Cambridge Healthtech Institute’s Inaugural
Cell Therapy CMC, Quality and Analytics
Regulatory, Analytical and Quality Considerations for Cell Therapies
Part of CHI's 8th Annual The Bioprocessing Summit

August 15-16, 2016 | Westin Boston Waterfront | Boston, MA

CHI’s Cell Therapy CMC, Quality and Analytics meeting is the only conference that takes an in-depth, practical, case study driven approach to the analysis, regulation and quality control of cell-based and gene-modified cell therapies, with particular attention paid to defining ancillary materials, ensuring product consistency, setting CQAs and CPPs, CMC strategies, potency assay development, method validation, comparability studies, stability and setting specifications.

Final Agenda

Monday, August 15

8:00 am Short Course Registration

9:00 – 11:30 Recommended Morning Short Course*
SC4: Advanced Process Control Strategies in Bioprocessing

* Separate registration required

11:30 Main Conference Registration Opens


1:00 pm Chairperson’s Opening Remarks

Christopher Bravery, Ph.D., Consultant Regulatory Scientist, Consulting on Advanced Biologicals Ltd.

Classification of Cell Therapies and Recent Trends

Alexey_BersenevAlexey Bersenev, Ph.D., Director, Advanced Cell Therapy Lab, Yale University

Cell therapy is administration of living cells in human with therapeutic purpose. In this presentation I will discuss classification and categories of cell therapies in terms of cell types, therapeutic purpose, degree of manipulation and regulatory pathways. I will highlight differences between immunocellular therapies and regenerative medicine and present recent trends in academic and commercial development of advanced cell therapies.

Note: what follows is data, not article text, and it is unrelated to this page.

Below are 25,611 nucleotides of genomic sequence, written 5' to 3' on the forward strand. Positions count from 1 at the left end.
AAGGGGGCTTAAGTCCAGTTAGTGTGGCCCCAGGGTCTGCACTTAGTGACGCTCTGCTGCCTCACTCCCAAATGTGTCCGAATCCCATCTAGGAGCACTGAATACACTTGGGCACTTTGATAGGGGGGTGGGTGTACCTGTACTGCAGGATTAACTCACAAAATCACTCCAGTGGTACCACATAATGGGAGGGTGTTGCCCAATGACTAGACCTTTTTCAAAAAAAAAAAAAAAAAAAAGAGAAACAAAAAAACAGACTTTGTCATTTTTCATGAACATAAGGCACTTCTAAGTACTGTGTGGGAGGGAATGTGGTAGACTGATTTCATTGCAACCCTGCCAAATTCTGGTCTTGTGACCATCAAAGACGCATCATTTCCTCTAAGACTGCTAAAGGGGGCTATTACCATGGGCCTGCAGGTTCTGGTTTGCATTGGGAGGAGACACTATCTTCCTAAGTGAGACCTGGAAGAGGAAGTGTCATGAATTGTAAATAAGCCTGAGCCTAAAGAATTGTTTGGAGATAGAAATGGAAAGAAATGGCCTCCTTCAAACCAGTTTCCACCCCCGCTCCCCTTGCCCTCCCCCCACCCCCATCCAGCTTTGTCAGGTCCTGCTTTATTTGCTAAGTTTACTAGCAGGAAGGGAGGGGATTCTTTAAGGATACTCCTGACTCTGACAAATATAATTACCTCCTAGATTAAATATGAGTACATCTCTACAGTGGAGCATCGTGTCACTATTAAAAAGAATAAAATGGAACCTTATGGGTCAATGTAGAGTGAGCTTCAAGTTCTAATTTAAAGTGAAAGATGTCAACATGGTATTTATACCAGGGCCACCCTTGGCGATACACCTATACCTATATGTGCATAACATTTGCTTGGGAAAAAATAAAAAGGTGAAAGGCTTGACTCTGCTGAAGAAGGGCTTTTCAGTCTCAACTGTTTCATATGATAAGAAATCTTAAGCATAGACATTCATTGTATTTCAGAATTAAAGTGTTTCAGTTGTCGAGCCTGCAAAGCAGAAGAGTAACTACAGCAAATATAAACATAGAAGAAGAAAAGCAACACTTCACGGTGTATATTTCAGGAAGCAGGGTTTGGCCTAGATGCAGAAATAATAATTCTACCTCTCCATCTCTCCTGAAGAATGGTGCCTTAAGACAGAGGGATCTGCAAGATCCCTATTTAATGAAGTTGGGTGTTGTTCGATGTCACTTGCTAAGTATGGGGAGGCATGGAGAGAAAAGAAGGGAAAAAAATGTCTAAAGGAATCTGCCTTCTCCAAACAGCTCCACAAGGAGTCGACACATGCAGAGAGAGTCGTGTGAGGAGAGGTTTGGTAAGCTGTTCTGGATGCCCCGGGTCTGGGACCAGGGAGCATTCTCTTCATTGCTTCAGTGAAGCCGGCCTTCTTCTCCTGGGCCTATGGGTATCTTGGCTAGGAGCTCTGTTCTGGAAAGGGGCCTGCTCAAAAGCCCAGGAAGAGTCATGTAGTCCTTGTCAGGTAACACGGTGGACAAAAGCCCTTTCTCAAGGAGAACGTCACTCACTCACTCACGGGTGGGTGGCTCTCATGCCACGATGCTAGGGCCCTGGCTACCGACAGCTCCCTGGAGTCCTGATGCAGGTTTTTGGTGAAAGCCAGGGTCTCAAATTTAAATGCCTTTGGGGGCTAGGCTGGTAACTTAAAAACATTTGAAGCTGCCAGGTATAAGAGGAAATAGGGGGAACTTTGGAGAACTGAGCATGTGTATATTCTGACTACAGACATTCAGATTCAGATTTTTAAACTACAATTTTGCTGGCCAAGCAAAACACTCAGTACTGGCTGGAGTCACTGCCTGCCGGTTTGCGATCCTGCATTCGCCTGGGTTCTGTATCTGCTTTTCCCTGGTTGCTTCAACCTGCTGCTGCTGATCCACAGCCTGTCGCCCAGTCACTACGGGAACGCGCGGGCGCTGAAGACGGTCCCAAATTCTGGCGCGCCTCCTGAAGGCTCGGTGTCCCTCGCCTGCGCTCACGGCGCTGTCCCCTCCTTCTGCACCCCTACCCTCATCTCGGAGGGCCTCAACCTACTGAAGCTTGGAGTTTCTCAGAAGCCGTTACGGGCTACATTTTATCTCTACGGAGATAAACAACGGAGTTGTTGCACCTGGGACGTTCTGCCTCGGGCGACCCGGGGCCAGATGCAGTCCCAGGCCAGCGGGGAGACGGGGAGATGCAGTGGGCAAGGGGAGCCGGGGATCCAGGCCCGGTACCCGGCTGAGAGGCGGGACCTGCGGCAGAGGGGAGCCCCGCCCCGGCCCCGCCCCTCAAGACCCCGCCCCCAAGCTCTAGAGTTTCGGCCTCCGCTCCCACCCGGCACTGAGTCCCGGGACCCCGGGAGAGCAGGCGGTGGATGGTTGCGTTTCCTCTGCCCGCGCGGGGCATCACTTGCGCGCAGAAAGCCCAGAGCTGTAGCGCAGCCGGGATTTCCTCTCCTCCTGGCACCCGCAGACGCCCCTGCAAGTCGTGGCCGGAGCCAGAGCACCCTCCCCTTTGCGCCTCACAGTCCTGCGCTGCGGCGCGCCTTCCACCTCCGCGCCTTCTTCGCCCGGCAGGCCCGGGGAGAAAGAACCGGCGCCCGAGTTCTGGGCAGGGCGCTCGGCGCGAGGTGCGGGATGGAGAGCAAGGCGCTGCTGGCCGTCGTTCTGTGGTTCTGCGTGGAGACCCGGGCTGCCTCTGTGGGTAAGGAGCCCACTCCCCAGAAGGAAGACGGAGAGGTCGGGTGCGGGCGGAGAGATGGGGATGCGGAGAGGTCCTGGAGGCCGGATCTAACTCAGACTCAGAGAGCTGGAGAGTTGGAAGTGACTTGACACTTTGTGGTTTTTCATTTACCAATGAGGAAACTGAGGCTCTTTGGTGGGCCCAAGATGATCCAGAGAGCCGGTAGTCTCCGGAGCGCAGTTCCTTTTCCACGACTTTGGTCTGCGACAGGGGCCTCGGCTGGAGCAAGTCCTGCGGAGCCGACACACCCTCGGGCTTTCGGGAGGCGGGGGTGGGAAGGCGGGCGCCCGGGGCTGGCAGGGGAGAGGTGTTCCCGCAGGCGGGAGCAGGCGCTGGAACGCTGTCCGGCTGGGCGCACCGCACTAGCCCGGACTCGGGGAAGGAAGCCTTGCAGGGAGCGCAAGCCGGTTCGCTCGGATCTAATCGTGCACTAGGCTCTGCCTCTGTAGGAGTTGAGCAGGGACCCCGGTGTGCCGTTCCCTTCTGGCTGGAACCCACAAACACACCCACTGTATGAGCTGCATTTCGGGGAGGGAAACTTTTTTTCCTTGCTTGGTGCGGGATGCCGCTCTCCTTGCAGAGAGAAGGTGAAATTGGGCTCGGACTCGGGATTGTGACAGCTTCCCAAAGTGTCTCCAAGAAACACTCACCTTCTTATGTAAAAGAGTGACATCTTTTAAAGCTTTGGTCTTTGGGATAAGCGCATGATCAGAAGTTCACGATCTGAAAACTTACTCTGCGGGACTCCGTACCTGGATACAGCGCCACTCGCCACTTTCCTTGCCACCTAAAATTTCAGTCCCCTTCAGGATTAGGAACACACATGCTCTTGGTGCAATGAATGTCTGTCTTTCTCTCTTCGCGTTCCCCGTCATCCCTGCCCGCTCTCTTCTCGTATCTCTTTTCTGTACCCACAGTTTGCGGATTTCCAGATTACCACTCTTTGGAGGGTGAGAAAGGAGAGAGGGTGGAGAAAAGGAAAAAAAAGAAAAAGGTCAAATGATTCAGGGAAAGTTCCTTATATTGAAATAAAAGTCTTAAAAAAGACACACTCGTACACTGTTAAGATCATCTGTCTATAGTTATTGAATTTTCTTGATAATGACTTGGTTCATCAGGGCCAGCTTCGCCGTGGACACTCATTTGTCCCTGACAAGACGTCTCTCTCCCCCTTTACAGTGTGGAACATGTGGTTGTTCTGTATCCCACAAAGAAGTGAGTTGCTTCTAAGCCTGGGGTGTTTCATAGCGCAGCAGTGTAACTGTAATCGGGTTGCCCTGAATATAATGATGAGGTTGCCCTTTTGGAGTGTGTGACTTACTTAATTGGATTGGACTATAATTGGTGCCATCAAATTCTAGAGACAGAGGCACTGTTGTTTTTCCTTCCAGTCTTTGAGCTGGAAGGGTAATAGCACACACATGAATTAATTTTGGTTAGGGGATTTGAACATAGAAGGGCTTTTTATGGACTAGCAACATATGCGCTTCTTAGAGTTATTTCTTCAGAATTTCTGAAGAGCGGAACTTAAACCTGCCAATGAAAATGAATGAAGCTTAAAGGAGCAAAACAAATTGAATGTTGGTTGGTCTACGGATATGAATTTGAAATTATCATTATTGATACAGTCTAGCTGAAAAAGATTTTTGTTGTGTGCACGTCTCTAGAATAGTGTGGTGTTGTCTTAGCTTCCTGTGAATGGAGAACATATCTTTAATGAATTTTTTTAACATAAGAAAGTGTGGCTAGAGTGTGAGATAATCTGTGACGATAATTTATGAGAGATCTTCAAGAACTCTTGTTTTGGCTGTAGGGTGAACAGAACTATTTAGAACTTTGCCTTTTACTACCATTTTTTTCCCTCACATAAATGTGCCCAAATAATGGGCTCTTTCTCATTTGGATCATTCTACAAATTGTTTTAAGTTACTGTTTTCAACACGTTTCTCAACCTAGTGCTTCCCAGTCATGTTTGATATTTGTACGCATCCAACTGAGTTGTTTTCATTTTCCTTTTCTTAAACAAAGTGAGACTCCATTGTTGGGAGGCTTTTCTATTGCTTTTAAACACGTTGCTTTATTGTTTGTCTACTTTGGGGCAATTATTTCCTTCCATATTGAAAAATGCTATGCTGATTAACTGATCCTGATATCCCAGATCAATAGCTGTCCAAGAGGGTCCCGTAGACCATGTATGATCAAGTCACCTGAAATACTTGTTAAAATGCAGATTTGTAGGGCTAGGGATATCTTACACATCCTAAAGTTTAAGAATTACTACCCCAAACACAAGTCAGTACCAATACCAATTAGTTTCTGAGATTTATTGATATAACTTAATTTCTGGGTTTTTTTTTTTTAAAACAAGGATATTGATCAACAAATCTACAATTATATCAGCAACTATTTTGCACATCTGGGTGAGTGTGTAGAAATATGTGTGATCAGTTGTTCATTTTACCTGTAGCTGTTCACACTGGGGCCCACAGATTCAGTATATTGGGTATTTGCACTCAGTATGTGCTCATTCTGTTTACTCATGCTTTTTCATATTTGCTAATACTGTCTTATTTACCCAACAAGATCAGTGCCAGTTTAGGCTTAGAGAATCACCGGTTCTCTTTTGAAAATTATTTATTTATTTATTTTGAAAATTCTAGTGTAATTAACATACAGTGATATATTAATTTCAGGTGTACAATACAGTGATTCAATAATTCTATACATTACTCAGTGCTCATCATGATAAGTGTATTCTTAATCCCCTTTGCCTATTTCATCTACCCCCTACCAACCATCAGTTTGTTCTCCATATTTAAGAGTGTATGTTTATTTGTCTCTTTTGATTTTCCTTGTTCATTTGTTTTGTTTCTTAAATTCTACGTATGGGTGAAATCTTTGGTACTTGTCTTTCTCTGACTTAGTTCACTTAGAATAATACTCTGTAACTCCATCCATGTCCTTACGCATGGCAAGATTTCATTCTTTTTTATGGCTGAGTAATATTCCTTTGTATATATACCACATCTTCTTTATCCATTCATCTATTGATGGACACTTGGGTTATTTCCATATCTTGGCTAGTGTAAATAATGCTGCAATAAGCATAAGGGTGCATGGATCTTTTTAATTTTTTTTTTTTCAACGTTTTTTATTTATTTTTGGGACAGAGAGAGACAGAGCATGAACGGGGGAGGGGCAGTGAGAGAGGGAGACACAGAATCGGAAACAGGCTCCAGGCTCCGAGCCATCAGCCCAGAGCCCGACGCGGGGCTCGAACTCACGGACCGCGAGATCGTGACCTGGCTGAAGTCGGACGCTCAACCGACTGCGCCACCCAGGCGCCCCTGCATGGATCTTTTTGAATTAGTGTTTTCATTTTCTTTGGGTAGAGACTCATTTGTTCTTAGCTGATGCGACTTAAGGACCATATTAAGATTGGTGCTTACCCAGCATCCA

1:45 Defining and Qualifying Raw Materials for Use in Cell Therapies

Fouad_AtoufFouad Atouf, Ph.D., Director, United States Pharmacopeia

Qualification of raw materials used in the manufacturing of cellular therapies, require the use of risk assessment strategies to categorize the critical components of a manufacturing process. In addition to cell culture supplements, excipients and other formulation’s components must meet the required quality to ensure consistency in manufacturing and subsequently the quality and safety of finished cell therapy products. Testing strategies for raw materials may be achieved by the use of established and validated procedures as well as the availability of reference materials.

2:15 Ensuring Quality of Cellular Starting Material